Current operational wildland fire models are based on numerous correlations from experiments performed on dry (dead) fuel beds. However, experience has shown distinct differences in burning behaviors between dry and moist (live) fuels. To better understand these fundamental differences, an experiment was designed to use a flat-flame burner to simulate a moving fire front which heated and ignited a stationary, individual fuel sample. Samples included various U.S. species from the California chaparral, the intermountain west, and the southeastern regions. Temperature, mass, and video images were recorded throughout each experimental run from which numerous data values were obtained such as time to ignition, ignition temperature, flame height, time of flame duration, and mass release rates. Qualitative results showed various phenomena such as color change, bubbling, bursting, brand formation, and bending; these phenomena were species-dependent. Quantitative results showed differences in the ignition values (time, temperature, and mass) among species. It was observed that all moisture did not leave the interior of the sample at the time of ignition. Also, from the temperature history profiles, no plateau was observed at 100°C, but instead at 200-300°C. This indicates a need to treat evaporation differently than the classical combustion model. Samples were treated with solvents in attempt to extract the cuticle from the surface. These treated samples were compared to non-treated samples, though no significant combustion characteristics were observed. The time of color change for the treated samples varied significantly, indicating that the cuticle was indeed removed from the surface. Two-leaf configurations were developed and compared to determine combustion interactions between leaves. A second leaf was placed directly above the original leaf. Results showed that the time of flame duration of the upper leaf was significantly affected by the presence of the lower leaf. Causes for the prolonged flame were found to be the consumption of O2 by the lower leaf and the obstruction provided by the lower leaf, creating a wake effect which displaced hot gases from the flat-flame burner as well as entrained surrounding room temperature gas. A semi-physical model based on fluid dynamics and heat and mass transfer was developed that included the observed plateau at 200-300°C, rather than at 100°C; this was done for both the single- and two-leaf configurations. Another model using a statistical approach was produced which described the combustion of a bush that incorporated data obtained from the experimental results. Overall burning times and percentage of fuel consumption were obtained for various fuel loadings using this statistical model.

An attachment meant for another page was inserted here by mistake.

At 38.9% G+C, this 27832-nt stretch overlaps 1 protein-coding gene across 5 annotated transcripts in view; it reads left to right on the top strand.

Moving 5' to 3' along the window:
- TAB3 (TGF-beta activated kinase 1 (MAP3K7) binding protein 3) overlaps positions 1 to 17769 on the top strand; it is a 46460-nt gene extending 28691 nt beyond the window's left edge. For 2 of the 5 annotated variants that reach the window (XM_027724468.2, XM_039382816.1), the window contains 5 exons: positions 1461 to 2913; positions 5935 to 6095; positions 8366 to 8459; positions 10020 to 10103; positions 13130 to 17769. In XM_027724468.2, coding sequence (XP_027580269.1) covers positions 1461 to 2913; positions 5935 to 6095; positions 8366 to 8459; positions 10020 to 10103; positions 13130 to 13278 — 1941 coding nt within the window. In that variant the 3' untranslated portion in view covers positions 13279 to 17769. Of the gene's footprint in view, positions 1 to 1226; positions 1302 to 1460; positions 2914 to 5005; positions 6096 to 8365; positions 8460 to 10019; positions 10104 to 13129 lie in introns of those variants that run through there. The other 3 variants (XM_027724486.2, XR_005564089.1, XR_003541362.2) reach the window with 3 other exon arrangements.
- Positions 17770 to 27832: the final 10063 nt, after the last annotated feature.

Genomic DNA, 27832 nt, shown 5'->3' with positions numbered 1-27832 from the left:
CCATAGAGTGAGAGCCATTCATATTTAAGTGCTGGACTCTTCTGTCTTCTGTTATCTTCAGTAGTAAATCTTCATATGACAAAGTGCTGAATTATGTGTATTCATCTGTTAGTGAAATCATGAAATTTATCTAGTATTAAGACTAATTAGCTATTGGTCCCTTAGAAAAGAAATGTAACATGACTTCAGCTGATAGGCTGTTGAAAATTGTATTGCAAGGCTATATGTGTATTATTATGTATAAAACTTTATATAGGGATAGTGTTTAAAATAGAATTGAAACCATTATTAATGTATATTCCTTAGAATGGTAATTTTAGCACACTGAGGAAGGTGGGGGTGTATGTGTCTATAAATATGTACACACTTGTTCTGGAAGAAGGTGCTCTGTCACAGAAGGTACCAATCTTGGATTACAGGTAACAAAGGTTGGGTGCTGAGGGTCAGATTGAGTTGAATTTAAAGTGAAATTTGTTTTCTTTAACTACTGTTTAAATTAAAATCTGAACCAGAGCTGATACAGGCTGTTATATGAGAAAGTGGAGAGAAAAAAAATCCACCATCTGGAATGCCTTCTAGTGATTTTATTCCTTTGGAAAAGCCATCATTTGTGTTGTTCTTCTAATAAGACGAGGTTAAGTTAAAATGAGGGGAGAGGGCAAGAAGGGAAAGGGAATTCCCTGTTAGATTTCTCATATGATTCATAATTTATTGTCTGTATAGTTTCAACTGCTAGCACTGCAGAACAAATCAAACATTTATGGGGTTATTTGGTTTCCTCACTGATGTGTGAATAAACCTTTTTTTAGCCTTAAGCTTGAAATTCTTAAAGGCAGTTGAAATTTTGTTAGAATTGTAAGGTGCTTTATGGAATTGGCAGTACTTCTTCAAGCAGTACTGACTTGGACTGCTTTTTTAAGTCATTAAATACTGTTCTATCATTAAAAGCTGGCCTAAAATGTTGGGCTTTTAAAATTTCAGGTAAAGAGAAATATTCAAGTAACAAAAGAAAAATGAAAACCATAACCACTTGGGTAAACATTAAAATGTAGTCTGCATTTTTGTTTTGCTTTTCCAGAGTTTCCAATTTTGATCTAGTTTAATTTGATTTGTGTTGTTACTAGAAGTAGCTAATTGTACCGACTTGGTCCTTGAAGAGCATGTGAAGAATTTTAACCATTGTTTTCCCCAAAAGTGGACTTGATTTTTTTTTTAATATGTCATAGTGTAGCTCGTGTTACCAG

College and Department

Ira A. Fulton College of Engineering and Technology; Chemical Engineering



Date Submitted


Document Type





wildland fires, moisture, chaparral, flat-flame burner, combustion, forest fuels